Times are changing rapidly for LGBT people with the increasing recognition of same-sex marriage, the Social Security Administration’s (SSA) policy clarification for transgender marriages among them. I mean, who would have thought 10 years ago, or even 5 years ago, that SSA  would be talking proactively about transgender marriages and clarifying policy so spouses receive the full benefits they are entitled to receive. I mean, really? For that we have the progress in same-sex marriage to thank as well as our own transgender advocates.
 
            Older transgender people come from basically four different cohorts:
1) people who transitioned medically and legally decades ago and have faded into the woodwork ; 2) people who did various kinds of transition related actions and never changed their documents, or had surgery (Billy Tipton, Virginia Prince come to mind here) and who lived very stealth (secret) lives; 3) people who transitioned medically and legally decades ago and who remained in the public eye; and 4) the ever increasing numbers of older transgender folks transitioning in their 60’s, 70’s and yes, 80’s who are seeking access to care in their elder years.
 
            Finding the transgender individuals in cohorts #1 and #2 is proving to be quite a difficult challenge. They are vulnerable populations, not connected to the larger trans communities, the result is that they may suddenly be outed without their permission, they may be denied health care, denied access to partner benefits from government agencies, denied inheritance, and suddenly find themselves homeless and without financial resources or face a premature death because they have avoided being seen in a health care setting because of their transgender status. They are a high risk population.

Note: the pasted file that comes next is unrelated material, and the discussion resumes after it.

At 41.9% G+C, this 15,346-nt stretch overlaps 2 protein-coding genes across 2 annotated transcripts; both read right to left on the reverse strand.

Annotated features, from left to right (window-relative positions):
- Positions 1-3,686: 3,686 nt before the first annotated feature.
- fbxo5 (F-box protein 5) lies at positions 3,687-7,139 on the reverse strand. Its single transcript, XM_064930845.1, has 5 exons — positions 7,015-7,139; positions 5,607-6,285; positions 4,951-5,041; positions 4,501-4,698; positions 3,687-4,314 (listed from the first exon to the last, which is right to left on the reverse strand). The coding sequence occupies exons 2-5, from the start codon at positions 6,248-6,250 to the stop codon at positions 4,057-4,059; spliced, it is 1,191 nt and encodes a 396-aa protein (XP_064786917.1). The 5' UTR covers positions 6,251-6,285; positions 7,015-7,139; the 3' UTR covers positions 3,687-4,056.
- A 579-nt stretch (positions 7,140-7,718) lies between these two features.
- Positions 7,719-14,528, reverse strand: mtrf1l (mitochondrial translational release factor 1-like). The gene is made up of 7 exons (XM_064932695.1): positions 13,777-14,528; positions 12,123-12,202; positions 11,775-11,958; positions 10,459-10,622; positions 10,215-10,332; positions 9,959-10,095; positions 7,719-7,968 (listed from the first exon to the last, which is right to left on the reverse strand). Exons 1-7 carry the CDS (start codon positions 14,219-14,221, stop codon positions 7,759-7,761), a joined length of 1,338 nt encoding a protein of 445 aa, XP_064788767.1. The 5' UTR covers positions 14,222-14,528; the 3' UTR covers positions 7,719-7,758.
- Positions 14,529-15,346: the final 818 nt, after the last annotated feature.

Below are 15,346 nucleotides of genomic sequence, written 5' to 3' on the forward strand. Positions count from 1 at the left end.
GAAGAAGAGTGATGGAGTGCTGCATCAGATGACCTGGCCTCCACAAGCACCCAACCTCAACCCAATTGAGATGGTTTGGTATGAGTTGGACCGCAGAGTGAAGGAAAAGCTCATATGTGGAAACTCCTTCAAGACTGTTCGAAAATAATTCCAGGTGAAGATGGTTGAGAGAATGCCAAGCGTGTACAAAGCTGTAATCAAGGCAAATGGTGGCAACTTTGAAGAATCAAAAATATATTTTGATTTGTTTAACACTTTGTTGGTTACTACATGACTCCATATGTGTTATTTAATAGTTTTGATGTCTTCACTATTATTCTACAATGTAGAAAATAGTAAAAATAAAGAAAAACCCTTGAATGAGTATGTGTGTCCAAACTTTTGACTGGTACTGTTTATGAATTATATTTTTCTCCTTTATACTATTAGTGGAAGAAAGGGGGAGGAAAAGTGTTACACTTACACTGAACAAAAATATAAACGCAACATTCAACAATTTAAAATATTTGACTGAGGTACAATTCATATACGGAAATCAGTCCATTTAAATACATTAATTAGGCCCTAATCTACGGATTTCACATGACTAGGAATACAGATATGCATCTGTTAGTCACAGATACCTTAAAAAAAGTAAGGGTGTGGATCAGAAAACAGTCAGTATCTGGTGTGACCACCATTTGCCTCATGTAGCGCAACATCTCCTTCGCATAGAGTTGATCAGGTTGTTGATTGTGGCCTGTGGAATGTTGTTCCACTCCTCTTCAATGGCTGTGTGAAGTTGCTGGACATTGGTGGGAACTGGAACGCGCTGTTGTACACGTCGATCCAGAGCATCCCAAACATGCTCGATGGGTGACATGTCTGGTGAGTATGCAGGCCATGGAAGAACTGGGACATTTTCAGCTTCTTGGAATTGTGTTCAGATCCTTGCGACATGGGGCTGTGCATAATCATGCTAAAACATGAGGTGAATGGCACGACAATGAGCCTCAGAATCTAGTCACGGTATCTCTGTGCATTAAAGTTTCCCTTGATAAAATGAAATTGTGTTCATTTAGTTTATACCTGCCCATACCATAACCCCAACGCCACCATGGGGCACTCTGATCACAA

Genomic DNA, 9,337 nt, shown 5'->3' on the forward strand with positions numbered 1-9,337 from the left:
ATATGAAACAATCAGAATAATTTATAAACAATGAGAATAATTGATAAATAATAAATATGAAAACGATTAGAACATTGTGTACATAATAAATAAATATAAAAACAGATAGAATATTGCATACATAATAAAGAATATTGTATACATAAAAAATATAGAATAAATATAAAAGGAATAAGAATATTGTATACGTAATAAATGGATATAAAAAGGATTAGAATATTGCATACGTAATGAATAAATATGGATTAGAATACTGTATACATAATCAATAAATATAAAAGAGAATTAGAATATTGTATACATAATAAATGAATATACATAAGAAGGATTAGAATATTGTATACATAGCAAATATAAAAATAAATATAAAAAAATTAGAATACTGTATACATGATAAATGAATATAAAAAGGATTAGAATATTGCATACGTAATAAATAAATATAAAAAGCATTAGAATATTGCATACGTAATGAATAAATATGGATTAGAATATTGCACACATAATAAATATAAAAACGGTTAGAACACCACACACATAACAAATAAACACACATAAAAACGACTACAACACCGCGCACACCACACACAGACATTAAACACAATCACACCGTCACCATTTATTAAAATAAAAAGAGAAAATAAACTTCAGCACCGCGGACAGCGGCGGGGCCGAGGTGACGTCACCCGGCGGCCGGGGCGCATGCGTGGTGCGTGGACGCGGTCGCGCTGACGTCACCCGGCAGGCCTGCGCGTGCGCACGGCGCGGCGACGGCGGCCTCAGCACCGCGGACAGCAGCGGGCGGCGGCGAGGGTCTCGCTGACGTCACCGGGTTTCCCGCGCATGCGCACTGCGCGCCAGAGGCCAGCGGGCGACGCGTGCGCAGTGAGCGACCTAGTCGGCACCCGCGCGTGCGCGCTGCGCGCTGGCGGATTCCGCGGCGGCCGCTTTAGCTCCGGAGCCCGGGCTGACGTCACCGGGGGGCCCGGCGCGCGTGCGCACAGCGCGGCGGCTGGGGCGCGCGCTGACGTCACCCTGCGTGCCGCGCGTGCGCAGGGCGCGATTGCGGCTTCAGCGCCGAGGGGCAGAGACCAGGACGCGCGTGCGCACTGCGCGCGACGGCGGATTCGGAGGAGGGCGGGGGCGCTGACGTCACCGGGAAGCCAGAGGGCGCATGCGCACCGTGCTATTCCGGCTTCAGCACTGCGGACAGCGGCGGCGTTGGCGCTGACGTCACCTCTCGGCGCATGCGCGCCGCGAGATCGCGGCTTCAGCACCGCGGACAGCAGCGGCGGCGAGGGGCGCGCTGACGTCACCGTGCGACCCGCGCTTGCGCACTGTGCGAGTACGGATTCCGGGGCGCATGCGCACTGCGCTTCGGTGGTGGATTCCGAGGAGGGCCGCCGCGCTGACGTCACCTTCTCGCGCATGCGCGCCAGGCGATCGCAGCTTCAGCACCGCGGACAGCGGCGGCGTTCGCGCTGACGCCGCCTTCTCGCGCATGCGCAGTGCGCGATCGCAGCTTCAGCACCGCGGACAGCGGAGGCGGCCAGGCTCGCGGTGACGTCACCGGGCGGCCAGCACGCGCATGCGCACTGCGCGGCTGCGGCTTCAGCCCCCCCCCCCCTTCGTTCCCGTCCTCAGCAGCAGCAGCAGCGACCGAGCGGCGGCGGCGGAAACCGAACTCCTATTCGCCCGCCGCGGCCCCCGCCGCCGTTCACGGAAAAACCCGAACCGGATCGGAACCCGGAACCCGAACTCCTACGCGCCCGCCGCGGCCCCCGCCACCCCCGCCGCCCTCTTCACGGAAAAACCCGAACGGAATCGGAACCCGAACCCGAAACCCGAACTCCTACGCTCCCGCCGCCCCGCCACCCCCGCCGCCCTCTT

Transgender individuals in cohort #4 are the emerging population gaining much notice in the media. People who have yearned their whole lives to transition, people who have had failed or truncated transitions are increasingly transitioning. People who have waited until their partner of many decades has passed are transitioning. One of the challenges here has to do with surprising adult children and grandchildren with news that has been kept secret for a long time. Most elderly transgender people do not have access to genital reconstruction surgeries, either the out of pocket cost is a choice between maintaining a retirement fund–and a standard of living or spending it on surgery. Many elderly transgender people have their social security money as their sole income. Medicare does not yet cover the cost of genital reconstruction surgeries (of any kind), but will cover the costs of mental health counseling and hormone therapy. The Veterans Administration has similar coverage. There is also prejudice within medicine about giving hormone treatment or surgical treatment to elderly people.  There is really not much known about the effects of hormones on elderly bodies, and treatment approaches are largely anecdotal. Elderly transgender individuals often have other health challenges which make surgery a more risky undertaking. Transition for older people brings a mixed blessing–getting to finally be who you are, but, maybe, not being able to surgically transition.